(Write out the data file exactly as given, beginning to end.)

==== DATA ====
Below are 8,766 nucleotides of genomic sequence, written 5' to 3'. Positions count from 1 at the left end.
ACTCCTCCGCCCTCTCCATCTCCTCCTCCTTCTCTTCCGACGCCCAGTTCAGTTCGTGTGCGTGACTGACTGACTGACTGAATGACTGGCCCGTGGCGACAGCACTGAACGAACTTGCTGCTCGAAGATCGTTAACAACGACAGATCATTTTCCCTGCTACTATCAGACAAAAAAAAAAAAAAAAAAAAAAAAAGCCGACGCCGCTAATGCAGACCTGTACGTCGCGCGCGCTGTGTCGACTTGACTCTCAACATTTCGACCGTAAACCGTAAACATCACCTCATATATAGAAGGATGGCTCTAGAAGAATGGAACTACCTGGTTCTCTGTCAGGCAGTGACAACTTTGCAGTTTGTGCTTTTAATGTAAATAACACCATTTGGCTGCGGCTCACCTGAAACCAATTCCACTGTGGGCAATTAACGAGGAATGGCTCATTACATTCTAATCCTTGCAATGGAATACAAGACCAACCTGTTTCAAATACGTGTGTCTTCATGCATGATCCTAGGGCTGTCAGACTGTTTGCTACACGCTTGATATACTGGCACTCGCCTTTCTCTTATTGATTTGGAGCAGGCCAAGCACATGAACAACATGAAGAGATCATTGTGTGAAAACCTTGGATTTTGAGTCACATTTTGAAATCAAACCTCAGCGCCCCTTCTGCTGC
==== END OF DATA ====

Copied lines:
Below are 8,766 nucleotides of genomic sequence, written 5' to 3'. Positions count from 1 at the left end.
ACTCCTCCGCCCTCTCCATCTCCTCCTCCTTCTCTTCCGACGCCCAGTTCAGTTCGTGTGCGTGACTGACTGACTGACTGAATGACTGGCCCGTGGCGACAGCACTGAACGAACTTGCTGCTCGAAGATCGTTAACAACGACAGATCATTTTCCCTGCTACTATCAGACAAAAAAAAAAAAAAAAAAAAAAAAAGCCGACGCCGCTAATGCAGACCTGTACGTCGCGCGCGCTGTGTCGACTTGACTCTCAACATTTCGACCGTAAACCGTAAACATCACCTCATATATAGAAGGATGGCTCTAGAAGAATGGAACTACCTGGTTCTCTGTCAGGCAGTGACAACTTTGCAGTTTGTGCTTTTAATGTAAATAACACCATTTGGCTGCGGCTCACCTGAAACCAATTCCACTGTGGGCAATTAACGAGGAATGGCTCATTACATTCTAATCCTTGCAATGGAATACAAGACCAACCTGTTTCAAATACGTGTGTCTTCATGCATGATCCTAGGGCTGTCAGACTGTTTGCTACACGCTTGATATACTGGCACTCGCCTTTCTCTTATTGATTTGGAGCAGGCCAAGCACATGAACAACATGAAGAGATCATTGTGTGAAAACCTTGGATTTTGAGTCACATTTTGAAATCAAACCTCAGCGCCCCTTCTGCTGC